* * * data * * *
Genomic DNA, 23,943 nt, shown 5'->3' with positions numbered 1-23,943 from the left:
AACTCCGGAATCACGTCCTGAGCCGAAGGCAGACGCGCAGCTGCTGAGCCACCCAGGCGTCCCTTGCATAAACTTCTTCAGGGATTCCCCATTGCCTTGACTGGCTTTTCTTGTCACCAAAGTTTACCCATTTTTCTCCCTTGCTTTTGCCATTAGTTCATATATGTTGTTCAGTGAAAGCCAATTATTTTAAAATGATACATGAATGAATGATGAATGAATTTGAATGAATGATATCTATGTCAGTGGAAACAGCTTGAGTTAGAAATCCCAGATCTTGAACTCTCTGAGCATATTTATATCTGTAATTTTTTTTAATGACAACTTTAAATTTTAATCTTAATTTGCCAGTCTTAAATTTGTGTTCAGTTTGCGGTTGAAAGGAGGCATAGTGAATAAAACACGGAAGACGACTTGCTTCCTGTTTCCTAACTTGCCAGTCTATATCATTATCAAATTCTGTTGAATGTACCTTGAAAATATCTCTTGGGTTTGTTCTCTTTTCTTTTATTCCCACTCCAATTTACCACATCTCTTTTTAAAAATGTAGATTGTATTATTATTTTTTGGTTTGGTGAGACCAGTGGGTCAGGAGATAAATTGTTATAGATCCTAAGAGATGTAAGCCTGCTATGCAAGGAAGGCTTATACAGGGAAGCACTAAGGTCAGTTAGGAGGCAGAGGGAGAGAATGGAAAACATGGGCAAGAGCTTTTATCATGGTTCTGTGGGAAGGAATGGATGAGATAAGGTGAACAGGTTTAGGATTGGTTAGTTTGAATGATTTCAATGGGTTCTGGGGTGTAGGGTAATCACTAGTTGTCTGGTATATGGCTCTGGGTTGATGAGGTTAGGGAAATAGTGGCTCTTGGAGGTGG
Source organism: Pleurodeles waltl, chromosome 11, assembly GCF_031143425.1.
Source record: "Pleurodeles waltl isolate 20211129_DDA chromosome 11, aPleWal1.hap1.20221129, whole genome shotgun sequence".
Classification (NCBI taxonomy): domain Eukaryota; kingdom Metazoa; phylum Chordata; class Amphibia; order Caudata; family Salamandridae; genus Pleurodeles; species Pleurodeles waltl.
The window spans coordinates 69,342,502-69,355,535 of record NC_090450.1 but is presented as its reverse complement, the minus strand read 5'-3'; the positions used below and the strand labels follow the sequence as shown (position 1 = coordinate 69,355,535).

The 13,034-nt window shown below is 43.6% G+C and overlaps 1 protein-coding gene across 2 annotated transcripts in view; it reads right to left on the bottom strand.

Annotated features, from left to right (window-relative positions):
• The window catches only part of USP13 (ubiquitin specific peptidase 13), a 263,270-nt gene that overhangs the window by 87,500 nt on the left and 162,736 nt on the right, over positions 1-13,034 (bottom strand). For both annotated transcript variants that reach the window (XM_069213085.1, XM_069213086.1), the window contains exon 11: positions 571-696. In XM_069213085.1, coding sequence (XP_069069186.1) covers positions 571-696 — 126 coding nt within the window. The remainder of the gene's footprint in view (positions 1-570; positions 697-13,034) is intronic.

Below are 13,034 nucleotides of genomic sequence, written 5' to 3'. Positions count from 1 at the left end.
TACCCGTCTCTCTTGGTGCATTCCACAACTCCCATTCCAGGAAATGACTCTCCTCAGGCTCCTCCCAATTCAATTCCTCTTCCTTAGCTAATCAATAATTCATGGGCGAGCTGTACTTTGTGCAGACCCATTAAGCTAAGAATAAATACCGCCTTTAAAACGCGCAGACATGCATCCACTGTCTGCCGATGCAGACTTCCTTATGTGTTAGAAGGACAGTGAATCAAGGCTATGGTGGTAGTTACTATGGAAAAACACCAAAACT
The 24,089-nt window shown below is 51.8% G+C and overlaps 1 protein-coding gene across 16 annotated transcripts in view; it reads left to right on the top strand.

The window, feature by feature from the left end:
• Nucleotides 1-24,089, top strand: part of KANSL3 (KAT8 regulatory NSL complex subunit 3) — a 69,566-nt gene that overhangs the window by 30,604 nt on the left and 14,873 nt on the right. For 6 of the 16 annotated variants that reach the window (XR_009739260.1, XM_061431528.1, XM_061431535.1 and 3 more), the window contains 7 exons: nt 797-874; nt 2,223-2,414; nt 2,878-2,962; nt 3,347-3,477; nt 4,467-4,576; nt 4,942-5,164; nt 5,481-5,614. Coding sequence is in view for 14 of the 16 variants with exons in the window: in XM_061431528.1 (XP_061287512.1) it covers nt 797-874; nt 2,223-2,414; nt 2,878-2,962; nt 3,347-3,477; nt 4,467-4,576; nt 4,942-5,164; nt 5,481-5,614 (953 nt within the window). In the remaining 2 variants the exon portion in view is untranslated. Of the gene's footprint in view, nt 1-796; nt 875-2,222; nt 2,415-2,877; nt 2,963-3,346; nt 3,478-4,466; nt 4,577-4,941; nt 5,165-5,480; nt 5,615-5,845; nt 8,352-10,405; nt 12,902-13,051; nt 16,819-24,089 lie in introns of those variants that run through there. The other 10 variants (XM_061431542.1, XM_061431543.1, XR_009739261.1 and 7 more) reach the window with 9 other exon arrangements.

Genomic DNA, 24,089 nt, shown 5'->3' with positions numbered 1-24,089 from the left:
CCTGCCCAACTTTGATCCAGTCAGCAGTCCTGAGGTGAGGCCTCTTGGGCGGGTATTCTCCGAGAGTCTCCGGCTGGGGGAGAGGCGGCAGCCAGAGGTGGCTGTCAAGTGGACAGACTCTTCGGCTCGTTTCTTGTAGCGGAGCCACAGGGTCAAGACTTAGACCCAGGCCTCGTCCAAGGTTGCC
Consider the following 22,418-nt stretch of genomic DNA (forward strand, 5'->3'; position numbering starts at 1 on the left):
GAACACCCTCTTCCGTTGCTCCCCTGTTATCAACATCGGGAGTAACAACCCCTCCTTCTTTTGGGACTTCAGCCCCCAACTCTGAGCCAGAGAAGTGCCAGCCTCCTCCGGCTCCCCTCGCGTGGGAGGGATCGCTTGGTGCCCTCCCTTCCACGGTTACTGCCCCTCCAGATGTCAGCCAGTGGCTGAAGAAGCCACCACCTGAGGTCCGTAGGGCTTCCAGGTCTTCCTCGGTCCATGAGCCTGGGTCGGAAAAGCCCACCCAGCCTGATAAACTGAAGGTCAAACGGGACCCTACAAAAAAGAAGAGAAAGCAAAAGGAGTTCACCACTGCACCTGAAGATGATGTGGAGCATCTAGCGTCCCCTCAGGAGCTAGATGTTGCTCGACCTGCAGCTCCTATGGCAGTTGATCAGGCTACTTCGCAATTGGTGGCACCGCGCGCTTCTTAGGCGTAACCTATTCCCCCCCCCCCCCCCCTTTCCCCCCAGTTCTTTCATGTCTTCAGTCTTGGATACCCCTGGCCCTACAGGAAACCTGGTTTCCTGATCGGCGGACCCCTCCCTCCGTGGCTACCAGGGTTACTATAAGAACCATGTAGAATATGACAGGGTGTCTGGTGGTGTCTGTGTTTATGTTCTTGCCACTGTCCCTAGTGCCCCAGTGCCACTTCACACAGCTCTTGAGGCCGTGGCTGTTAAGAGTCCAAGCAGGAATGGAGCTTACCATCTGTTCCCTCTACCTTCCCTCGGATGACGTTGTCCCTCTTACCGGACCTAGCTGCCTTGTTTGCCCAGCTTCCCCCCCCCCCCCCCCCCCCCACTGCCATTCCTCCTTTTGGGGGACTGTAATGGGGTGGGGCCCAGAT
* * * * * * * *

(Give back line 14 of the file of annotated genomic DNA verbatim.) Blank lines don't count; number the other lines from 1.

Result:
• Nucleotides 1-24,089, top strand: part of KANSL3 (KAT8 regulatory NSL complex subunit 3) — a 69,566-nt gene that overhangs the window by 30,604 nt on the left and 14,873 nt on the right. For 6 of the 16 annotated variants that reach the window (XR_009739260.1, XM_061431528.1, XM_061431535.1 and 3 more), the window contains 7 exons: nt 797-874; nt 2,223-2,414; nt 2,878-2,962; nt 3,347-3,477; nt 4,467-4,576; nt 4,942-5,164; nt 5,481-5,614. Coding sequence is in view for 14 of the 16 variants with exons in the window: in XM_061431528.1 (XP_061287512.1) it covers nt 797-874; nt 2,223-2,414; nt 2,878-2,962; nt 3,347-3,477; nt 4,467-4,576; nt 4,942-5,164; nt 5,481-5,614 (953 nt within the window). In the remaining 2 variants the exon portion in view is untranslated. Of the gene's footprint in view, nt 1-796; nt 875-2,222; nt 2,415-2,877; nt 2,963-3,346; nt 3,478-4,466; nt 4,577-4,941; nt 5,165-5,480; nt 5,615-5,845; nt 8,352-10,405; nt 12,902-13,051; nt 16,819-24,089 lie in introns of those variants that run through there. The other 10 variants (XM_061431542.1, XM_061431543.1, XR_009739261.1 and 7 more) reach the window with 9 other exon arrangements.